I got a chance to speak with Jane Whittaker, the director of the iconic title 007: Goldeneye, and it being the 20th anniversary of Goldeneye, I had to know more of what it was like working on games during the days of Nintendo 64; let alone one of the most well known and beloved titles!
Funny enough, I found contact to Whittaker thanks to the follow ups I do in the indie game part of the industry. Whittaker is now leading a team known as Keystone Games and they are launching a title Rogue Islands, which Whittaker has shown excitement to see released!
Interview with Director Whittaker
What was it like working on a game during the N64 days?
"I think it was the most creative time to be in the industry. There was just so much going on that still has resonance today. Titles such as my Alien Vs Predator and Goldeneye along with Quake and Wolfenstein and a slew of other releases really set a template for the titles that myself and other studios are still developing some 20 years later. It seems a cliché but it really was a golden age of gaming. I worked on games through the 80's but the hardware didn't really do justice to our imaginations. The Goldeneye era and machines such as the N64 and Atari Jaguar really were a quantum leap in graphical and processing power. The gaming world changed around that time with the first opportunity to actually make games that we really wanted to make. It was the start of the barriers coming down between the developer and the hardware."
Looking back now, do you think it could have been any better?
"I think in retrospect every title can have some tweaks or changes. I think any developer in the business will say that about every game. Am I happy with how the game turned out? Yes, definitely. It has become a gaming icon, how could myself, Rare, MGM and everyone involved not be happy with a game that it still played and loved my millions today."
Have you guys have any thoughts about doing a 007: Goldeneye remaster?
"Short answer is that, unfortunately, it’s nothing to do with me. I no longer work for Metro Goldwyn Mayer. If a new one is ever in the works, I hope I would be invited to get involved as I would sign on the dotted line without a second's hesitation!
My association with FPS is far from over; 34 years after starting my career I have been involved in the development of Rogue Islands, a new procedurally generated FPS that is taking the gaming world by storm. Will Rogue Islands follow its illustrious predecessors such as AvP and Goldeneye? Will I be celebrating the 20th anniversary of an iconic game in 20 years time from my retirement home? Only time will tell."
Did you guys know how popular the game would be?
"Absolutely not. Of course we knew we had the hottest property that MGM had to offer in Goldeneye and there was a genuine desire to make the game the best it could be. That said, no-one ever knows how well a game will do. You give it all your love and passion and commitment and put a game out in the world. After that longevity and survival of a game is really down to the public reception. We were massively successful and the public were fantastic. I guess the answer why is simple: who wouldn't want to become James Bond! albeit from your living room!"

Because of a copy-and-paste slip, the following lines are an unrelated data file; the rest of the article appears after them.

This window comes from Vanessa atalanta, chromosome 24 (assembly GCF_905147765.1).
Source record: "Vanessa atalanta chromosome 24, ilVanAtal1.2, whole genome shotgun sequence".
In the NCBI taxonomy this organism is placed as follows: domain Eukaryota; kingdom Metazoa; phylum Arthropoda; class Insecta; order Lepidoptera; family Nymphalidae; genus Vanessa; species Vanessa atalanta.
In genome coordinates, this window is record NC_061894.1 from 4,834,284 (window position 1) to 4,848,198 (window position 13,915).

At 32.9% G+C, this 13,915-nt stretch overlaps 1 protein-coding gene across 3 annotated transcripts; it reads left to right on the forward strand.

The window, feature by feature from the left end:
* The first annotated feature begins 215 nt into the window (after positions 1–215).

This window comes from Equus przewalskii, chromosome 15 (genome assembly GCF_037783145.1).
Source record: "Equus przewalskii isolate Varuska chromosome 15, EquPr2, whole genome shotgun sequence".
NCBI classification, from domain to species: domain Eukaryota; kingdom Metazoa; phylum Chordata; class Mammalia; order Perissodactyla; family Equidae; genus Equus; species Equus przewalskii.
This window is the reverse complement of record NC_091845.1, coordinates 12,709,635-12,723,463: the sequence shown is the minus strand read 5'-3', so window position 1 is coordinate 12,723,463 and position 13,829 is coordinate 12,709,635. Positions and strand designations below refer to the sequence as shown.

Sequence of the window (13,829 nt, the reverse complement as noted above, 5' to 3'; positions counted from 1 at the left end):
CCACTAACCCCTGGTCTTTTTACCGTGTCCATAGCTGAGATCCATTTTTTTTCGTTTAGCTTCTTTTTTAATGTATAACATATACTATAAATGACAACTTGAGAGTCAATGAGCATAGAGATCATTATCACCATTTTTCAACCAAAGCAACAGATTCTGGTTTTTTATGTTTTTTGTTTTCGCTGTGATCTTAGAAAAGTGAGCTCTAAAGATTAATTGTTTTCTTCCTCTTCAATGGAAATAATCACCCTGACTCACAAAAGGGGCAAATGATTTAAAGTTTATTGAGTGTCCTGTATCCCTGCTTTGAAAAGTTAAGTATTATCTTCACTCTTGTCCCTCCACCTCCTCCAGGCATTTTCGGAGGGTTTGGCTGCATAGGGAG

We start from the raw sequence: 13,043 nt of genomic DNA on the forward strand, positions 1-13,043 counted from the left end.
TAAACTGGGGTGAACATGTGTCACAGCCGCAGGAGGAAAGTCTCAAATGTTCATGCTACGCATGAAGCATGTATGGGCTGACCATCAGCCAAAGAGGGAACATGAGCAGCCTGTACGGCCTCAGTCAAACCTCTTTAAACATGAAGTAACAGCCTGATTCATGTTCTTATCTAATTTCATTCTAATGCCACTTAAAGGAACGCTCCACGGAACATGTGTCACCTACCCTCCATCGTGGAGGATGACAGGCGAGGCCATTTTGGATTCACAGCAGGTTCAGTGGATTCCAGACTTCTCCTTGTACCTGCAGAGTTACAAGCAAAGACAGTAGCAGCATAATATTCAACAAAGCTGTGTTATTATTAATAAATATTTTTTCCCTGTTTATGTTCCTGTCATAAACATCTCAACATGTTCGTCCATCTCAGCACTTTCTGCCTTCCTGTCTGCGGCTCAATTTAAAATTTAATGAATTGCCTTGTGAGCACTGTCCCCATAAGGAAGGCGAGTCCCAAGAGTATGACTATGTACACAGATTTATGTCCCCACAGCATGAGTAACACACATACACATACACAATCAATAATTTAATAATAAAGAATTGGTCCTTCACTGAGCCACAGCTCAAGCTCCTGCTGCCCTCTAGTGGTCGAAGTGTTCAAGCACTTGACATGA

What did you do to help create Goldeneye?
"I was director of development at Metro Goldwyn Mayer. That meant that I was responsible for all the interactive titles that used key company franchises, such as James Bond. So, working with Nintendo, I was representing MGM as the key stakeholder in the game, ensuring that the Bond licence was properly used and managed as befitting such an amazing franchise. I was also involved in asking Rare to develop the title, as I considered them to be the top team in the world at that time. Additionally, having just come off development of Alien Vs Predator (the second only first person shooter in history) just before we started Goldeneye, I was able to get involved in gameplay design, AI, cinematic ideas and a whole host of other things. I had literally just finished a massively successful FPS with a movie licence as the programmer and joint designer so all those skills were able to be ported into the vision for Goldeneye. I spent a significant amount of time at the filming of the actual Bond movies to really get a feel of how a Bond game should be, which was fed back to the group. I really wanted a game that was cinematic, really special and fun!"
What is your favourite part of the game?
"I honestly don't have a favourite part. My favourite aspect of the game is the cinematic look and feel throughout and that you really do feel like you are James Bond. My vision for movie-licensed games has always been that they should be a cinematic interactive experience. The player needs plenty to do, but they really do need to feel that they are living in the world of the movie with grand cinematics and set pieces that suck you into the game. Goldeneye has that in spades!"
It's amazing how far we have come already in the game industry and still have tyrant's like Whittaker in there bringing new ideas, concepts, and stories through incredible worlds developed through passion! I look forward to see what else is created and feel lucky to be going along for the journey!